Queen of the Distracted

Imagine life in a house with 6 kids - now imagine if 5 of those kids and their father have ADD/ADHD (Attention Deficit Hyperactivity Disorder) - that is our house! Welcome to an inside view of my life and our home dominated by ADHD... THERE IS NEVER A DULL MOMENT!

Ladies and Gentlemen! Boys and Girls!

"Ladies and Gentlemen, Boys and Girls!"

Those were our oldest daughter Rachel's first words, from the time she was a toddler she would belt them out proudly standing on the arm of the couch. At the time we had no idea what ADHD was or that it would play such a central roll in our lives.

Since then we have learned a lot, not the least of which is how many individuals and families suffer in silence. We have experienced first hand how misunderstood and misrepresented a disorder can be.

As a family we decided to take action - to risk embarrassment and labeling to get this important message out to the world. Come join our family, share in our lives, and see ADD/ADHD as we see it...
A gift with a heavy price tag.

WELCOME to life in the ADD/ADHD House!

Wednesday, September 21, 2011

Out of the Nest

We have embarked in a whole new phase of life in our house.  It has taken awhile for me to get my bearings as I have been stretched over this new schedule.  We have two in college.  Three in high school, at two different schools, and two still doing home school, but with two different supervising teachers. One still in an elementary and one in junior high.

For the past four years we have had everyone under the shelter of various online programs.  There was a safety in being able to more readily control the environment, to accommodate with ease.  In addition, the home school we used for our K - 8th graders was wonderful about IEP (Individualized Education Plan) meetings and providing services.

That was a stark contrast to the school district they had attended before where we had to fight to get testing and services.  Where, to make the simplest thing happen, we had to threaten to call the OCR (Office of Civil Rights) on the school district.  In a way, it felt like we have been in the security of the nest for these four years that we have been doing home school exclusively.  In the meantime, everyone is growing up and their skills are growing and their needs are changing.

Eventually, it's time to leave the nest.

This school year we took our first big test flight.  I suppose the mother bird in me has been busy flitting around trying to make sure no one met the pavement below too hard.

It started with getting my two oldest settled in college.  I have been at this long enough now that I know some of the pot holes and how to avoid them.   So, when we got them all registered I handed my daughter the phone and said, "now, you need to call and make an appointment with disabled student center to get on the record from the start that you have ADD/ADHD and need accommodations."

Didn't necessarily make me the most popular mama bird in the tree but that's okay.  It has created a safety net for them that was worth the initial balking.  They got the accommodations they need in place, if they need them they are there, and they learned they have some extra perks.  For example, they get to go in and meet with their DSPS counselor and registered before all of the rest of the students on campus so they can get the right classes and professors.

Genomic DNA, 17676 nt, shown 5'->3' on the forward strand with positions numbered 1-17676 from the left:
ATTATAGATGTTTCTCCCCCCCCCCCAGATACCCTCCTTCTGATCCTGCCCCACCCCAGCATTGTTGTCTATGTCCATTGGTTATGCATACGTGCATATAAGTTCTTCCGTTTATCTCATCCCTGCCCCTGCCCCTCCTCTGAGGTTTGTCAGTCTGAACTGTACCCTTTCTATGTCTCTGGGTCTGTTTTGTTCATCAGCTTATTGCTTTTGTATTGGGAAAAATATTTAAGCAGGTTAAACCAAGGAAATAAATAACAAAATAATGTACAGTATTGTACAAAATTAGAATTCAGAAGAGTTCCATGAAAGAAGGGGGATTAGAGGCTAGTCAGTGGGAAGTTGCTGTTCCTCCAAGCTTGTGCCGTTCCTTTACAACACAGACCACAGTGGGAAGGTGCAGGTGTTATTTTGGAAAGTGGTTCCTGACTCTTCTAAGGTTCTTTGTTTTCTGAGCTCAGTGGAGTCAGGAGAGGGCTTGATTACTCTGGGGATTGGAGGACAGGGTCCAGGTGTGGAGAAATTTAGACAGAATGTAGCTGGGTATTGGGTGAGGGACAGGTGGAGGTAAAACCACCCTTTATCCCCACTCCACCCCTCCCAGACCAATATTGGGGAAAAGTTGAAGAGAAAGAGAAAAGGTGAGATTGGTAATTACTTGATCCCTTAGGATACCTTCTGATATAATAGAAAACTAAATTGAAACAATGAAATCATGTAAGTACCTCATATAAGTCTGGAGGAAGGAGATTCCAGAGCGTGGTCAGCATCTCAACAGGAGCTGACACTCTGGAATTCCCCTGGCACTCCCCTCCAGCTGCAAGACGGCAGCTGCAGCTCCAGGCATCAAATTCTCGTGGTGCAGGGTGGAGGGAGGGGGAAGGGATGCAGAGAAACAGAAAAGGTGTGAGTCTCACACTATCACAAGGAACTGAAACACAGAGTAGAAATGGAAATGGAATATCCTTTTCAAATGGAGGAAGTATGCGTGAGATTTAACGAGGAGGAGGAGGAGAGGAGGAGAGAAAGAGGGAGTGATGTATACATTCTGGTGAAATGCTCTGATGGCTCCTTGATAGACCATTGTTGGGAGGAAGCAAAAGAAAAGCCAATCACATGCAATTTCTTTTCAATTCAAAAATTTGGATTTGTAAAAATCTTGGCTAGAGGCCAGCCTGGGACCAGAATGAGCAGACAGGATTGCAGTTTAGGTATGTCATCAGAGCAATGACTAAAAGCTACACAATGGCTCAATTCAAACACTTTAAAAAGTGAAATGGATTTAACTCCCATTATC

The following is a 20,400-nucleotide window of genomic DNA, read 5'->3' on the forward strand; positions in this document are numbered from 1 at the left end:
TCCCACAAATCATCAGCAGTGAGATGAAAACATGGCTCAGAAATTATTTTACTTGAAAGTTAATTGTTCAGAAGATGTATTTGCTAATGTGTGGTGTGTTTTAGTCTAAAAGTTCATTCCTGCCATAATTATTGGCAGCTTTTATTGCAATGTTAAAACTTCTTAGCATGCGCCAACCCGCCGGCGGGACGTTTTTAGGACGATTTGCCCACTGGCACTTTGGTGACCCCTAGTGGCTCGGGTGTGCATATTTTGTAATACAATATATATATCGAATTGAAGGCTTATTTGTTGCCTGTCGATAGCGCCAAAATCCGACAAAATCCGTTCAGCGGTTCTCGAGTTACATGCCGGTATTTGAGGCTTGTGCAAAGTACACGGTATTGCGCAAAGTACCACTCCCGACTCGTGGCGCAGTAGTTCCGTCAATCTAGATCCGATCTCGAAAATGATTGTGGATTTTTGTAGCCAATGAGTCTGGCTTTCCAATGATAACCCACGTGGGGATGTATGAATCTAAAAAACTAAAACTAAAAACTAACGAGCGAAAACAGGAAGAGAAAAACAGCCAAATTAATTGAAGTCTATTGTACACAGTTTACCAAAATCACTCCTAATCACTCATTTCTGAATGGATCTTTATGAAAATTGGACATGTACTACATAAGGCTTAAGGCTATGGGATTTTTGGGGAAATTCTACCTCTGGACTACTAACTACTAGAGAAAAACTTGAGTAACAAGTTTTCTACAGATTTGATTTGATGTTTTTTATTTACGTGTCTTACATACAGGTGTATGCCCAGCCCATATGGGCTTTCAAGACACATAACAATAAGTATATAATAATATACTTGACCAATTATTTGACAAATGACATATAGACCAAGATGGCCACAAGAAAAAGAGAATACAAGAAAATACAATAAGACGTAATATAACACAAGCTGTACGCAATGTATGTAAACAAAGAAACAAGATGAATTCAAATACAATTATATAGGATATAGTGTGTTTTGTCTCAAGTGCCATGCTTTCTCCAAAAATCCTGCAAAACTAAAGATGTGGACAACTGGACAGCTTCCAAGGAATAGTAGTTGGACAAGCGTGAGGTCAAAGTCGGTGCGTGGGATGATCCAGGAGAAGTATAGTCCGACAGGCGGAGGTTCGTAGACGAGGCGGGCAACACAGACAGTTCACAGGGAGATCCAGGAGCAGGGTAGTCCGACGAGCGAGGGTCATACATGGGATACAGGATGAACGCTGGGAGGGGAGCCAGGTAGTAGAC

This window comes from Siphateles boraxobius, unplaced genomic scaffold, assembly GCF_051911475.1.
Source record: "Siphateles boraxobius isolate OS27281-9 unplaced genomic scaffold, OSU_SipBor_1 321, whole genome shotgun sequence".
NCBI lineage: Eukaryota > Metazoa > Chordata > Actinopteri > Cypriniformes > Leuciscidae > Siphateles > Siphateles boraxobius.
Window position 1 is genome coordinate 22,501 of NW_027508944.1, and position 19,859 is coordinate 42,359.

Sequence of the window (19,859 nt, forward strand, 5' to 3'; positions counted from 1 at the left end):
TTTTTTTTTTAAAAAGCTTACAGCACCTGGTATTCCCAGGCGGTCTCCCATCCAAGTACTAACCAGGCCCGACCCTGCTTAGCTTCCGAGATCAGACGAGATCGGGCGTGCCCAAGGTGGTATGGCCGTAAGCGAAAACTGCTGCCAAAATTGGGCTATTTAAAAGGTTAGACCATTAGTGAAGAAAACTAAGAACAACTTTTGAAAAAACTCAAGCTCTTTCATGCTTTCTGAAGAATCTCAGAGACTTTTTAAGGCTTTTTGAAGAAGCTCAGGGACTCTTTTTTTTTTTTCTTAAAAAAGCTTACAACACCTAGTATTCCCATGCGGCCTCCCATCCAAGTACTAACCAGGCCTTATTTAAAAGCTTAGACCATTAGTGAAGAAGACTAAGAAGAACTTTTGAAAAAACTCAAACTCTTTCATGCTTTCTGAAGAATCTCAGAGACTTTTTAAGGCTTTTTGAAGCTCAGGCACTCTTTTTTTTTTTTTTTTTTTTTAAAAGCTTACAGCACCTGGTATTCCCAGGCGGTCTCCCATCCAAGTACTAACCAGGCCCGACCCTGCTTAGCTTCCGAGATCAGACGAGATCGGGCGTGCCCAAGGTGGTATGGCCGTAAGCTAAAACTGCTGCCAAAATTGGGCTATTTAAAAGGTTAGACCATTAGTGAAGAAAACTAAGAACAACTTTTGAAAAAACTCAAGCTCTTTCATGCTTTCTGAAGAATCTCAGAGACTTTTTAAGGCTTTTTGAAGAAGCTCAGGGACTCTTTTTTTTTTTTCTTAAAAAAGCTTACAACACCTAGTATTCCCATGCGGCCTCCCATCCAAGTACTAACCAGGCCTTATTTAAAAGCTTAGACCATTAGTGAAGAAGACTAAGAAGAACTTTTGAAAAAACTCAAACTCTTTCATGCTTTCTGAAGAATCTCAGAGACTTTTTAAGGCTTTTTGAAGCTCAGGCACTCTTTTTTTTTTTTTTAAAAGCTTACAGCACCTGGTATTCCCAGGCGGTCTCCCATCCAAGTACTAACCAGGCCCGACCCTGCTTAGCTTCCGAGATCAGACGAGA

Within the a couple of days of getting the oldest two settled it was time to get Fernie into an alternative education program close to our new home.  He was doing online school with our older kids through the school district's on-line charter HS.  It worked for him, he came to our family severely short on credits to graduate and needed a program that would allow him to make those credits up quickly.  He worked very hard last year in a system that was really not designed for his optimum learning style.  He came very far but not far enough to re-enter public school and graduate on time.  

I have a half written post that will dive more into his experience in Alternative Education.  It has been an interesting experience to say the least.

Once he was off and flying, testing his wings, it was time to enroll Hannah and Mary in regular high school.  This was a huge step for me.  Probably the hardest for me to let walk to the edge of the nest.  Hannah because she is most like me, but very shy.  Mary is the child in our family that has managed to collect the most disorders and the one we have had to fight the hardest with the schools for services.

I have learned a great deal as Mary's parent.  I learned how to get fabric paint out of cream colored carpet. I learned that while preschool scissors cannot cut paper they can cut metal mini-blinds.   I learned what 504, IEP, and OCR mean.

Last week I walked into my first public school  IEP meeting in four years.  We had them with the online home school program we use but they have been such a wonderful experience that I have to admit I was a little nervous about how this one was going to go.  Would it be as wonderful as the CAVA (California Virtual Academy) IEPs or would it be as traumatic as the pre-CAVA ones?

It was great.  I love it when you walk into an IEP and those teachers and staff that you are working with as a team in behalf of your child see your child's strengths and weaknesses just the way you do! Could not have asked for more.

Word is - that little bird is flying in high school, just fine.  She's got all As and Bs.  Speech impediment be danged, she tried out for and got a part in the school play!  She is taking high school by storm.

So, it looks like all my baby birds are doing well.  Maybe I can cuddle back into the nest a bit with my two that are still in home school before they get ready to start testing their wings.  Next year will come soon enough.

No comments: